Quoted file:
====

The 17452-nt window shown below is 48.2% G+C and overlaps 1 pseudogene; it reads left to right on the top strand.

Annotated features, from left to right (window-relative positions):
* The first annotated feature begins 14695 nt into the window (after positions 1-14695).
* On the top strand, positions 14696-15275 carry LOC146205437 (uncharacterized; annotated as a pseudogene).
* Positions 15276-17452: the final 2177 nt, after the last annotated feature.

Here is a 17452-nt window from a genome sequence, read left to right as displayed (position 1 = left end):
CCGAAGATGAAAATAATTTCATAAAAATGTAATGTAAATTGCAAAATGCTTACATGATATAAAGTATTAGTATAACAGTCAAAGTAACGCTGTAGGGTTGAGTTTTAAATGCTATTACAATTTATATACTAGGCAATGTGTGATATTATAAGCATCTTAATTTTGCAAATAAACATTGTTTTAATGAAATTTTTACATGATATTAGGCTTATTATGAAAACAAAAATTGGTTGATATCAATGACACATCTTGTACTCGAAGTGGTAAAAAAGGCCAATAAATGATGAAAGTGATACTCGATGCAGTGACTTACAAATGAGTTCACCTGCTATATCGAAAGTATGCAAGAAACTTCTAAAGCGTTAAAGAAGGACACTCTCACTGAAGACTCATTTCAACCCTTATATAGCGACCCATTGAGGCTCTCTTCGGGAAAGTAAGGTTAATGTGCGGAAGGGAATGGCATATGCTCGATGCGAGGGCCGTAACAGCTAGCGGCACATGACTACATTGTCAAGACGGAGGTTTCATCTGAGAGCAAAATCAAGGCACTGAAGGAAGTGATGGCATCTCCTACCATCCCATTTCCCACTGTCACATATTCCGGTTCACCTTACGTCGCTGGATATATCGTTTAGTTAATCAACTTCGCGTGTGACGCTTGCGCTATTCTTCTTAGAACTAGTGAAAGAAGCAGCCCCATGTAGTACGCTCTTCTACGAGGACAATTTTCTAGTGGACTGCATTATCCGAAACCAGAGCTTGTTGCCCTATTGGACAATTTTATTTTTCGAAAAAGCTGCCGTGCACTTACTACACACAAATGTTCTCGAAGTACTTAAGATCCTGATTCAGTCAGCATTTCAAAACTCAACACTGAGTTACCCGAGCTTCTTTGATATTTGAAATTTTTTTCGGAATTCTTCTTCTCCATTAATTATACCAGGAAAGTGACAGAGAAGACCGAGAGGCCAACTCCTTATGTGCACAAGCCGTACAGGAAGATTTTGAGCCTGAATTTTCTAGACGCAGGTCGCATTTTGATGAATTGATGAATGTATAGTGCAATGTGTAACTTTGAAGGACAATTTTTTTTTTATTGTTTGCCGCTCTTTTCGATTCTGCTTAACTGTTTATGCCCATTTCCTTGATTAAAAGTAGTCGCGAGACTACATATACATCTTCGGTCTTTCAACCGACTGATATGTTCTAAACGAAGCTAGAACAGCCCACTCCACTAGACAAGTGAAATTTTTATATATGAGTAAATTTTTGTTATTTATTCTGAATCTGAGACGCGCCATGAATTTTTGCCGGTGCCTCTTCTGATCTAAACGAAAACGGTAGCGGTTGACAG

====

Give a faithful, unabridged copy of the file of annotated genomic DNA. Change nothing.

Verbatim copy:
The 17452-nt window shown below is 48.2% G+C and overlaps 1 pseudogene; it reads left to right on the top strand.

Annotated features, from left to right (window-relative positions):
* The first annotated feature begins 14695 nt into the window (after positions 1-14695).
* On the top strand, positions 14696-15275 carry LOC146205437 (uncharacterized; annotated as a pseudogene).
* Positions 15276-17452: the final 2177 nt, after the last annotated feature.

Here is a 17452-nt window from a genome sequence, read left to right as displayed (position 1 = left end):
CCGAAGATGAAAATAATTTCATAAAAATGTAATGTAAATTGCAAAATGCTTACATGATATAAAGTATTAGTATAACAGTCAAAGTAACGCTGTAGGGTTGAGTTTTAAATGCTATTACAATTTATATACTAGGCAATGTGTGATATTATAAGCATCTTAATTTTGCAAATAAACATTGTTTTAATGAAATTTTTACATGATATTAGGCTTATTATGAAAACAAAAATTGGTTGATATCAATGACACATCTTGTACTCGAAGTGGTAAAAAAGGCCAATAAATGATGAAAGTGATACTCGATGCAGTGACTTACAAATGAGTTCACCTGCTATATCGAAAGTATGCAAGAAACTTCTAAAGCGTTAAAGAAGGACACTCTCACTGAAGACTCATTTCAACCCTTATATAGCGACCCATTGAGGCTCTCTTCGGGAAAGTAAGGTTAATGTGCGGAAGGGAATGGCATATGCTCGATGCGAGGGCCGTAACAGCTAGCGGCACATGACTACATTGTCAAGACGGAGGTTTCATCTGAGAGCAAAATCAAGGCACTGAAGGAAGTGATGGCATCTCCTACCATCCCATTTCCCACTGTCACATATTCCGGTTCACCTTACGTCGCTGGATATATCGTTTAGTTAATCAACTTCGCGTGTGACGCTTGCGCTATTCTTCTTAGAACTAGTGAAAGAAGCAGCCCCATGTAGTACGCTCTTCTACGAGGACAATTTTCTAGTGGACTGCATTATCCGAAACCAGAGCTTGTTGCCCTATTGGACAATTTTATTTTTCGAAAAAGCTGCCGTGCACTTACTACACACAAATGTTCTCGAAGTACTTAAGATCCTGATTCAGTCAGCATTTCAAAACTCAACACTGAGTTACCCGAGCTTCTTTGATATTTGAAATTTTTTTCGGAATTCTTCTTCTCCATTAATTATACCAGGAAAGTGACAGAGAAGACCGAGAGGCCAACTCCTTATGTGCACAAGCCGTACAGGAAGATTTTGAGCCTGAATTTTCTAGACGCAGGTCGCATTTTGATGAATTGATGAATGTATAGTGCAATGTGTAACTTTGAAGGACAATTTTTTTTTTATTGTTTGCCGCTCTTTTCGATTCTGCTTAACTGTTTATGCCCATTTCCTTGATTAAAAGTAGTCGCGAGACTACATATACATCTTCGGTCTTTCAACCGACTGATATGTTCTAAACGAAGCTAGAACAGCCCACTCCACTAGACAAGTGAAATTTTTATATATGAGTAAATTTTTGTTATTTATTCTGAATCTGAGACGCGCCATGAATTTTTGCCGGTGCCTCTTCTGATCTAAACGAAAACGGTAGCGGTTGACAG